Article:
Tuesday, July 14, 2020

The past understood at last

I've come across Charles Finney before.

It was in the heyday of Last Days Ministry, run by the singer Keith Green.

Finney was the inspiration for many of the pamphlets that LDM distributed and for much of what KG sang and said.

The moral of that experience is don't go to singers for theology!

Except for an early period at a Presbyterian church (that seemed more Barthian than Knoxian, come to think of it), my younger years, up to about 26 or so, were spent in a denomination heavily influenced by Finney's crackpot rhetoric (it wasn't theology).

Thus the emotionalism, the shallow sermons on too many occasions, the hokey 'entertainment' that some 'praise' services descended into, and the intellectual emptiness that came my way. When I got to know some Anglicans, I found out about...theology! Proper!

No wonder my 'witnessing' attempts turned to porridge upon commencement. I had nothing to say because I was given nothing. It took years to undo that stifling of the Spirit.

Horton reveals all in this enlightening essay. It explains the shallow emotionalism, the playing the last verse of a hymn (often 'Just as I am') five or six times to pressure people to 'come forward' to signify their 'decision' to follow Christ. This stratagem was often a failure. More so when the preacher told us that he really felt the Spirit moving in the place calling people to him. Clearly, it was not the Spirit of God he sensed, but his own delusion, because no one 'accepted'.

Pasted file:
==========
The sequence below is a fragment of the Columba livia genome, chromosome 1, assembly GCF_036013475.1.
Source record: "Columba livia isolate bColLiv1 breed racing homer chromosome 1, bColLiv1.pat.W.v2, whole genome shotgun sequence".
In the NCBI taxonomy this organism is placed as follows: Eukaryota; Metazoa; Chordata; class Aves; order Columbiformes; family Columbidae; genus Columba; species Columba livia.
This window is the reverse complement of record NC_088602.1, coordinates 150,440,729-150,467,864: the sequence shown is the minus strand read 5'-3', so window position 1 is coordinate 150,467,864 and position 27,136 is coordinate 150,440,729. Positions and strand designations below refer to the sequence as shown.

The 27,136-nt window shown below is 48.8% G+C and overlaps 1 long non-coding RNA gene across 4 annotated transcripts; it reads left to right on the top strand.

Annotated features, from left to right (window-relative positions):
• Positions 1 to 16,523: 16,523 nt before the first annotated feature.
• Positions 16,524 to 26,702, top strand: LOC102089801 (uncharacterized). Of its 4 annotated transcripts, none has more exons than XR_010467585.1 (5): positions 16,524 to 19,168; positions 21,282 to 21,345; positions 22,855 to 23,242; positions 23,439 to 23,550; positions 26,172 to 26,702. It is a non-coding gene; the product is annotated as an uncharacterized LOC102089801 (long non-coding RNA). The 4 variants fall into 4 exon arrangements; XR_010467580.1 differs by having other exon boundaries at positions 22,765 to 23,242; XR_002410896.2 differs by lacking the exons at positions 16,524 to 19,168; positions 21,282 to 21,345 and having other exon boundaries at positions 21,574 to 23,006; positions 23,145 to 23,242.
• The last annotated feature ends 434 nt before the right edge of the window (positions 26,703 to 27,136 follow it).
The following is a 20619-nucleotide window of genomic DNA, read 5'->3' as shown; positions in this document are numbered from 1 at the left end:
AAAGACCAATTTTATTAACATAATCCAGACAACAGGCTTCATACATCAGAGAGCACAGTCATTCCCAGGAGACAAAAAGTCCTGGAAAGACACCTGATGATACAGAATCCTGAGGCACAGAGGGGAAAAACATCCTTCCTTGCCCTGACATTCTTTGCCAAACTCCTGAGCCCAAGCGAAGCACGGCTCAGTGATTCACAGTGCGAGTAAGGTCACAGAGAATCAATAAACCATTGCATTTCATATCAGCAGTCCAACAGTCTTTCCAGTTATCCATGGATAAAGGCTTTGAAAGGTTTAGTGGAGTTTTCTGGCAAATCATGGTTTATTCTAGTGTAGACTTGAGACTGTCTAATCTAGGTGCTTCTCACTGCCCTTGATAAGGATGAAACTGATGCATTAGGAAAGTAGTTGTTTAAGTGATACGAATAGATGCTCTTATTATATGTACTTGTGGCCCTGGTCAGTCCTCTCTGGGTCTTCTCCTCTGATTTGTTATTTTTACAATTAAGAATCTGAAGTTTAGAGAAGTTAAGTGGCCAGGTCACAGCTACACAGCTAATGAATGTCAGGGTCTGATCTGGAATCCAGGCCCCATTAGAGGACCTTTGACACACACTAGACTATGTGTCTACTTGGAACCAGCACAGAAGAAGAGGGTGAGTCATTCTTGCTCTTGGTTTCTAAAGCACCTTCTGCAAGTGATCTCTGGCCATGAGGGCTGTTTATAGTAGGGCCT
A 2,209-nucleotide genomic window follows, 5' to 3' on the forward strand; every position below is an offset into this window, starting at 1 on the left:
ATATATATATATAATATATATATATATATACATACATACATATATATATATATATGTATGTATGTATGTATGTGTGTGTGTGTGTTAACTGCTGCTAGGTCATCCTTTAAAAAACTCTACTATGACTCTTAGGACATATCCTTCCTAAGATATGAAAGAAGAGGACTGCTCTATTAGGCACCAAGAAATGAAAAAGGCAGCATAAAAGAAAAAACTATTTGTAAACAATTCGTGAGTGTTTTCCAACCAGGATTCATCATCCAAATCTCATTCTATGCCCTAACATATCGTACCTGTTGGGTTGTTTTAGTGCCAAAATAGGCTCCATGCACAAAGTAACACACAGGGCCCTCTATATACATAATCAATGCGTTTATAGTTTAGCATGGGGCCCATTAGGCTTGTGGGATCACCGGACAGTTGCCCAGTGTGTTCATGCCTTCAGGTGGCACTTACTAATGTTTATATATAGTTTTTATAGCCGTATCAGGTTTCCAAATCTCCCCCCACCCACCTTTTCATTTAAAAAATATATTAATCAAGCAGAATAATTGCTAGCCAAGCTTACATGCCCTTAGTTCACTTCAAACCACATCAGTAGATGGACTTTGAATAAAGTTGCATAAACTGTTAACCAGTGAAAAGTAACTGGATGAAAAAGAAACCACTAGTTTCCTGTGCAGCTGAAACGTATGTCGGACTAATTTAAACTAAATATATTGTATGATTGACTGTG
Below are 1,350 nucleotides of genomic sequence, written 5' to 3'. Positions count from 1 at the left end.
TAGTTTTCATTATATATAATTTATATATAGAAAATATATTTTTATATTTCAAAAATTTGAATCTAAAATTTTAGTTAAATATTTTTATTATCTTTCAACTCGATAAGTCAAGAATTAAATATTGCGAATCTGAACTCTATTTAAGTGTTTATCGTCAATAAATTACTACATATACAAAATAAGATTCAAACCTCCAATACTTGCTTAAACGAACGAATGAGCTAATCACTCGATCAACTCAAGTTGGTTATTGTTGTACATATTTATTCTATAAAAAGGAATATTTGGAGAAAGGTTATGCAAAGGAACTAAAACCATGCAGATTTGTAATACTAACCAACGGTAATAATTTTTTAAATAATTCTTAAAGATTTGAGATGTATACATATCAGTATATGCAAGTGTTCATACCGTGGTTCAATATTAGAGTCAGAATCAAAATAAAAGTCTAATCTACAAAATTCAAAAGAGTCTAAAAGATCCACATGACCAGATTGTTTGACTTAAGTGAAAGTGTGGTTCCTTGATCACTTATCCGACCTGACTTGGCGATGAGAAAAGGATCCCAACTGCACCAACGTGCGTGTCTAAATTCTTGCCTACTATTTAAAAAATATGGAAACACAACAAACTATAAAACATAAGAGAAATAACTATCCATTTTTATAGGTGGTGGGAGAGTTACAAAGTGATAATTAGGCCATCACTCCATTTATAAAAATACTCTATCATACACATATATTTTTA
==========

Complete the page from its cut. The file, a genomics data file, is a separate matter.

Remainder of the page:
So, he had nothing to say, I had nothing to say, the people I spoke to heard nothing. No wonder they were not compelled. Not even interested, because there was nothing interesting in Finneyism. None of the intellectual riches of the faith, none of the greatness of the knowledge of God came through.

As I've written before. I left high school having been exposed to some of the world's greatest minds. At the same time, my church life had equipped me with nothing but how to play mini-golf.

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